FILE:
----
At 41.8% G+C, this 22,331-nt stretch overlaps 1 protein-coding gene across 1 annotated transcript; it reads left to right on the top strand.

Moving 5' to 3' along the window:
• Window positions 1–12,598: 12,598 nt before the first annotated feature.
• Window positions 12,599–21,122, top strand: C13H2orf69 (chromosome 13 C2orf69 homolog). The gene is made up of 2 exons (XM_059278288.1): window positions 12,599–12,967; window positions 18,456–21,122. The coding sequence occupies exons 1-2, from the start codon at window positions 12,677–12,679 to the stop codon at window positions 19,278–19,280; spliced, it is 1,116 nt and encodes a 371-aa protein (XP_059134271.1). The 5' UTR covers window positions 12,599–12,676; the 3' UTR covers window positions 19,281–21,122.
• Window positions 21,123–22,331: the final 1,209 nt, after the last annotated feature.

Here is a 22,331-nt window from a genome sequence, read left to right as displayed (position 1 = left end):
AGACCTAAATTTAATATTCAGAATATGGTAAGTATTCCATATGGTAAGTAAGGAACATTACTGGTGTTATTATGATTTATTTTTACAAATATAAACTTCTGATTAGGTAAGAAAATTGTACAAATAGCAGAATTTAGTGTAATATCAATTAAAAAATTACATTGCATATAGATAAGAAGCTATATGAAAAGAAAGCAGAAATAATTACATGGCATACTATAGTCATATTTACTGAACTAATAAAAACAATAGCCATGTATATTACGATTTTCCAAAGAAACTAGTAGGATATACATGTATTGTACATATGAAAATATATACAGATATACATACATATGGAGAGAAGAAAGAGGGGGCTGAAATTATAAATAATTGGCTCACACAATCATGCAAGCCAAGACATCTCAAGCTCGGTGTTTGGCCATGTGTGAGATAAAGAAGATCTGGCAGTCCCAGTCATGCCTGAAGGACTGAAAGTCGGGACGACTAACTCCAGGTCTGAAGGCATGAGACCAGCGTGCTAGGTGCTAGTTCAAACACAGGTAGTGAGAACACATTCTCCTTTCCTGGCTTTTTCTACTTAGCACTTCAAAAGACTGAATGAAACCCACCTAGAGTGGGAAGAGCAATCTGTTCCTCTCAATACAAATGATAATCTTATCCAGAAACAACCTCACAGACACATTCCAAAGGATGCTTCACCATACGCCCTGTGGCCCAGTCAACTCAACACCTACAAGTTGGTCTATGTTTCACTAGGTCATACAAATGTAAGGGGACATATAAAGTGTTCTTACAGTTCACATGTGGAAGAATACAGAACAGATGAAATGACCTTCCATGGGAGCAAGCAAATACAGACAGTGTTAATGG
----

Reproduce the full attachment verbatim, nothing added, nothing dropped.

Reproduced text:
At 41.8% G+C, this 22,331-nt stretch overlaps 1 protein-coding gene across 1 annotated transcript; it reads left to right on the top strand.

Moving 5' to 3' along the window:
• Window positions 1–12,598: 12,598 nt before the first annotated feature.
• Window positions 12,599–21,122, top strand: C13H2orf69 (chromosome 13 C2orf69 homolog). The gene is made up of 2 exons (XM_059278288.1): window positions 12,599–12,967; window positions 18,456–21,122. The coding sequence occupies exons 1-2, from the start codon at window positions 12,677–12,679 to the stop codon at window positions 19,278–19,280; spliced, it is 1,116 nt and encodes a 371-aa protein (XP_059134271.1). The 5' UTR covers window positions 12,599–12,676; the 3' UTR covers window positions 19,281–21,122.
• Window positions 21,123–22,331: the final 1,209 nt, after the last annotated feature.

Here is a 22,331-nt window from a genome sequence, read left to right as displayed (position 1 = left end):
AGACCTAAATTTAATATTCAGAATATGGTAAGTATTCCATATGGTAAGTAAGGAACATTACTGGTGTTATTATGATTTATTTTTACAAATATAAACTTCTGATTAGGTAAGAAAATTGTACAAATAGCAGAATTTAGTGTAATATCAATTAAAAAATTACATTGCATATAGATAAGAAGCTATATGAAAAGAAAGCAGAAATAATTACATGGCATACTATAGTCATATTTACTGAACTAATAAAAACAATAGCCATGTATATTACGATTTTCCAAAGAAACTAGTAGGATATACATGTATTGTACATATGAAAATATATACAGATATACATACATATGGAGAGAAGAAAGAGGGGGCTGAAATTATAAATAATTGGCTCACACAATCATGCAAGCCAAGACATCTCAAGCTCGGTGTTTGGCCATGTGTGAGATAAAGAAGATCTGGCAGTCCCAGTCATGCCTGAAGGACTGAAAGTCGGGACGACTAACTCCAGGTCTGAAGGCATGAGACCAGCGTGCTAGGTGCTAGTTCAAACACAGGTAGTGAGAACACATTCTCCTTTCCTGGCTTTTTCTACTTAGCACTTCAAAAGACTGAATGAAACCCACCTAGAGTGGGAAGAGCAATCTGTTCCTCTCAATACAAATGATAATCTTATCCAGAAACAACCTCACAGACACATTCCAAAGGATGCTTCACCATACGCCCTGTGGCCCAGTCAACTCAACACCTACAAGTTGGTCTATGTTTCACTAGGTCATACAAATGTAAGGGGACATATAAAGTGTTCTTACAGTTCACATGTGGAAGAATACAGAACAGATGAAATGACCTTCCATGGGAGCAAGCAAATACAGACAGTGTTAATGG